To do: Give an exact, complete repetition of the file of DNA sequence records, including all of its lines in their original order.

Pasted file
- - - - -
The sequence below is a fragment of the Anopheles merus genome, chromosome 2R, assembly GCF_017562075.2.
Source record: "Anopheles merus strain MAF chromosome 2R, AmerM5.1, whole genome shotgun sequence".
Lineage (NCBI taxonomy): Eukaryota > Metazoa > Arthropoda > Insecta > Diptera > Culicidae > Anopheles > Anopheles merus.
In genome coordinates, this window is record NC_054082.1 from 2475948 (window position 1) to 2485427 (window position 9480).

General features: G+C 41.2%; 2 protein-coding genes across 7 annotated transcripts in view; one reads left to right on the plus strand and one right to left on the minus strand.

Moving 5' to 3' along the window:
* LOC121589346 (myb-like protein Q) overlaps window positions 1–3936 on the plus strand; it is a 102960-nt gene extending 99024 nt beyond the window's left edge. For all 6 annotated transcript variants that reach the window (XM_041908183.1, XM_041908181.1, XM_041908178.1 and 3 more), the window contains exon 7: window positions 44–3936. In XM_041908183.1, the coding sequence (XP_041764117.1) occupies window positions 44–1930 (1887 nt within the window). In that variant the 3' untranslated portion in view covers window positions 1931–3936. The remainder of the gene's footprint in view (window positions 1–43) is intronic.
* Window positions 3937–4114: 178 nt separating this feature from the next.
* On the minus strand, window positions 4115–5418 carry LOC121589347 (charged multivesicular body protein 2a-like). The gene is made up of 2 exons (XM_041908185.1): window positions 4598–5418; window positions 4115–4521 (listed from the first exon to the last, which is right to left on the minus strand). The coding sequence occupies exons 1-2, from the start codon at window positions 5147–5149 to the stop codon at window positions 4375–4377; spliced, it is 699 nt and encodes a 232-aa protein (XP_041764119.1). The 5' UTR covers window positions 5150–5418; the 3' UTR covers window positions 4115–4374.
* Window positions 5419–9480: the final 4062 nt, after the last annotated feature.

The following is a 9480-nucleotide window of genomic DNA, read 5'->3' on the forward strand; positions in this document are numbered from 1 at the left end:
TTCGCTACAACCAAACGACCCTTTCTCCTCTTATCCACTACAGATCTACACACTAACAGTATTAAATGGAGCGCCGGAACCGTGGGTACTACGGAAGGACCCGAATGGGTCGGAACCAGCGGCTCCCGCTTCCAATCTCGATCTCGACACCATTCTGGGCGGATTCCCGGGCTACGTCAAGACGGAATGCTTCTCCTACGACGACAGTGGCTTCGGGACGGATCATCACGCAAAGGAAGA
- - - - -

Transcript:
The sequence below is a fragment of the Anopheles merus genome, chromosome 2R, assembly GCF_017562075.2.
Source record: "Anopheles merus strain MAF chromosome 2R, AmerM5.1, whole genome shotgun sequence".
Lineage (NCBI taxonomy): Eukaryota > Metazoa > Arthropoda > Insecta > Diptera > Culicidae > Anopheles > Anopheles merus.
In genome coordinates, this window is record NC_054082.1 from 2475948 (window position 1) to 2485427 (window position 9480).

General features: G+C 41.2%; 2 protein-coding genes across 7 annotated transcripts in view; one reads left to right on the plus strand and one right to left on the minus strand.

Moving 5' to 3' along the window:
* LOC121589346 (myb-like protein Q) overlaps window positions 1–3936 on the plus strand; it is a 102960-nt gene extending 99024 nt beyond the window's left edge. For all 6 annotated transcript variants that reach the window (XM_041908183.1, XM_041908181.1, XM_041908178.1 and 3 more), the window contains exon 7: window positions 44–3936. In XM_041908183.1, the coding sequence (XP_041764117.1) occupies window positions 44–1930 (1887 nt within the window). In that variant the 3' untranslated portion in view covers window positions 1931–3936. The remainder of the gene's footprint in view (window positions 1–43) is intronic.
* Window positions 3937–4114: 178 nt separating this feature from the next.
* On the minus strand, window positions 4115–5418 carry LOC121589347 (charged multivesicular body protein 2a-like). The gene is made up of 2 exons (XM_041908185.1): window positions 4598–5418; window positions 4115–4521 (listed from the first exon to the last, which is right to left on the minus strand). The coding sequence occupies exons 1-2, from the start codon at window positions 5147–5149 to the stop codon at window positions 4375–4377; spliced, it is 699 nt and encodes a 232-aa protein (XP_041764119.1). The 5' UTR covers window positions 5150–5418; the 3' UTR covers window positions 4115–4374.
* Window positions 5419–9480: the final 4062 nt, after the last annotated feature.

The following is a 9480-nucleotide window of genomic DNA, read 5'->3' on the forward strand; positions in this document are numbered from 1 at the left end:
TTCGCTACAACCAAACGACCCTTTCTCCTCTTATCCACTACAGATCTACACACTAACAGTATTAAATGGAGCGCCGGAACCGTGGGTACTACGGAAGGACCCGAATGGGTCGGAACCAGCGGCTCCCGCTTCCAATCTCGATCTCGACACCATTCTGGGCGGATTCCCGGGCTACGTCAAGACGGAATGCTTCTCCTACGACGACAGTGGCTTCGGGACGGATCATCACGCAAAGGAAGA